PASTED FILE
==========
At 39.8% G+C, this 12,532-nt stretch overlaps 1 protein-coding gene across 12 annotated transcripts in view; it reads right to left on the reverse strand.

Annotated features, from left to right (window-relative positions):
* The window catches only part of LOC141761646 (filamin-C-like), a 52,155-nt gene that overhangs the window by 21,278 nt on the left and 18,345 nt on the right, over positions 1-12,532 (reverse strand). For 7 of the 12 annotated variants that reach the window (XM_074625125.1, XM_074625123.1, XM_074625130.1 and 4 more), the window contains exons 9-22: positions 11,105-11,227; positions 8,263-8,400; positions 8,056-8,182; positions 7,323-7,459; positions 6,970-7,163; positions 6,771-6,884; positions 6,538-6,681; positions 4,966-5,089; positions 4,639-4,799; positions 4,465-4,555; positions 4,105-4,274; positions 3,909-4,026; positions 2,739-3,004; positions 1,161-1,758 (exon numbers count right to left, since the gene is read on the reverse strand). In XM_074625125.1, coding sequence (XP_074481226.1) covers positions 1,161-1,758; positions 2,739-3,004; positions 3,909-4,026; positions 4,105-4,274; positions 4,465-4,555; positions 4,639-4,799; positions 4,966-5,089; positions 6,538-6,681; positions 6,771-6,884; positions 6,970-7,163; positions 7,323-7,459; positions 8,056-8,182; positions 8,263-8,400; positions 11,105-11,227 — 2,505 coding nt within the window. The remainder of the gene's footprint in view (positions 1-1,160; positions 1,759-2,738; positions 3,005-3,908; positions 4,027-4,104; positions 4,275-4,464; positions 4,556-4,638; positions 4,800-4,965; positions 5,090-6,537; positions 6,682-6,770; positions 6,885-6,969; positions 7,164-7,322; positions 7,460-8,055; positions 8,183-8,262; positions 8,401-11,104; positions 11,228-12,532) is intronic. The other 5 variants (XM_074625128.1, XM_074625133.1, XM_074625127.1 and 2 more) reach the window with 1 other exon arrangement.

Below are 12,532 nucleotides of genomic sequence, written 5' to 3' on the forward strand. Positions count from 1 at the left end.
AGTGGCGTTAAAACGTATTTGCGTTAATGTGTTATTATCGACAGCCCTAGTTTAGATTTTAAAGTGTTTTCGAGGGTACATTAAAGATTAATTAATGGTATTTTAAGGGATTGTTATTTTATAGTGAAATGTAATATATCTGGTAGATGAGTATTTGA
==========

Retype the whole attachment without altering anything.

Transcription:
At 39.8% G+C, this 12,532-nt stretch overlaps 1 protein-coding gene across 12 annotated transcripts in view; it reads right to left on the reverse strand.

Annotated features, from left to right (window-relative positions):
* The window catches only part of LOC141761646 (filamin-C-like), a 52,155-nt gene that overhangs the window by 21,278 nt on the left and 18,345 nt on the right, over positions 1-12,532 (reverse strand). For 7 of the 12 annotated variants that reach the window (XM_074625125.1, XM_074625123.1, XM_074625130.1 and 4 more), the window contains exons 9-22: positions 11,105-11,227; positions 8,263-8,400; positions 8,056-8,182; positions 7,323-7,459; positions 6,970-7,163; positions 6,771-6,884; positions 6,538-6,681; positions 4,966-5,089; positions 4,639-4,799; positions 4,465-4,555; positions 4,105-4,274; positions 3,909-4,026; positions 2,739-3,004; positions 1,161-1,758 (exon numbers count right to left, since the gene is read on the reverse strand). In XM_074625125.1, coding sequence (XP_074481226.1) covers positions 1,161-1,758; positions 2,739-3,004; positions 3,909-4,026; positions 4,105-4,274; positions 4,465-4,555; positions 4,639-4,799; positions 4,966-5,089; positions 6,538-6,681; positions 6,771-6,884; positions 6,970-7,163; positions 7,323-7,459; positions 8,056-8,182; positions 8,263-8,400; positions 11,105-11,227 — 2,505 coding nt within the window. The remainder of the gene's footprint in view (positions 1-1,160; positions 1,759-2,738; positions 3,005-3,908; positions 4,027-4,104; positions 4,275-4,464; positions 4,556-4,638; positions 4,800-4,965; positions 5,090-6,537; positions 6,682-6,770; positions 6,885-6,969; positions 7,164-7,322; positions 7,460-8,055; positions 8,183-8,262; positions 8,401-11,104; positions 11,228-12,532) is intronic. The other 5 variants (XM_074625128.1, XM_074625133.1, XM_074625127.1 and 2 more) reach the window with 1 other exon arrangement.

Below are 12,532 nucleotides of genomic sequence, written 5' to 3' on the forward strand. Positions count from 1 at the left end.
AGTGGCGTTAAAACGTATTTGCGTTAATGTGTTATTATCGACAGCCCTAGTTTAGATTTTAAAGTGTTTTCGAGGGTACATTAAAGATTAATTAATGGTATTTTAAGGGATTGTTATTTTATAGTGAAATGTAATATATCTGGTAGATGAGTATTTGA